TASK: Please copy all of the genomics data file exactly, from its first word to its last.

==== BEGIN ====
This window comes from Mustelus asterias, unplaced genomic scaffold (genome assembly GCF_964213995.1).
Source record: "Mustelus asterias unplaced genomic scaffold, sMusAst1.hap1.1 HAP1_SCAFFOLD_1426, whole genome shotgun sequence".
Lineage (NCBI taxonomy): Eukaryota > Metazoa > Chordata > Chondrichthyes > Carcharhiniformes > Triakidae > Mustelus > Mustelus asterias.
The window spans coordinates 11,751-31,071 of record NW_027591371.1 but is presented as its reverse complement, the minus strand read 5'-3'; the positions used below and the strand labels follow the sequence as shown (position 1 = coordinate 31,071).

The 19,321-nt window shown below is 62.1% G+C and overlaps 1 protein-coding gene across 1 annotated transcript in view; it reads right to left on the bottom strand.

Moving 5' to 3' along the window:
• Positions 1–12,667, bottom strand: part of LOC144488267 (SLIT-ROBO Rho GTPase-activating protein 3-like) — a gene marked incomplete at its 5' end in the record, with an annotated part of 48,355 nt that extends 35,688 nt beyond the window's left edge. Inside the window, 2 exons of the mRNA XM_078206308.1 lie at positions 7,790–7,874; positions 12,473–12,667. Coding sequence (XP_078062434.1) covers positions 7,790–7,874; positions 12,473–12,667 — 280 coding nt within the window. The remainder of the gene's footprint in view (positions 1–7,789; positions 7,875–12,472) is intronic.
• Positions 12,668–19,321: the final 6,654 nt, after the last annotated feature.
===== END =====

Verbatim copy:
This window comes from Mustelus asterias, unplaced genomic scaffold (genome assembly GCF_964213995.1).
Source record: "Mustelus asterias unplaced genomic scaffold, sMusAst1.hap1.1 HAP1_SCAFFOLD_1426, whole genome shotgun sequence".
Lineage (NCBI taxonomy): Eukaryota > Metazoa > Chordata > Chondrichthyes > Carcharhiniformes > Triakidae > Mustelus > Mustelus asterias.
The window spans coordinates 11,751-31,071 of record NW_027591371.1 but is presented as its reverse complement, the minus strand read 5'-3'; the positions used below and the strand labels follow the sequence as shown (position 1 = coordinate 31,071).

The 19,321-nt window shown below is 62.1% G+C and overlaps 1 protein-coding gene across 1 annotated transcript in view; it reads right to left on the bottom strand.

Moving 5' to 3' along the window:
• Positions 1–12,667, bottom strand: part of LOC144488267 (SLIT-ROBO Rho GTPase-activating protein 3-like) — a gene marked incomplete at its 5' end in the record, with an annotated part of 48,355 nt that extends 35,688 nt beyond the window's left edge. Inside the window, 2 exons of the mRNA XM_078206308.1 lie at positions 7,790–7,874; positions 12,473–12,667. Coding sequence (XP_078062434.1) covers positions 7,790–7,874; positions 12,473–12,667 — 280 coding nt within the window. The remainder of the gene's footprint in view (positions 1–7,789; positions 7,875–12,472) is intronic.
• Positions 12,668–19,321: the final 6,654 nt, after the last annotated feature.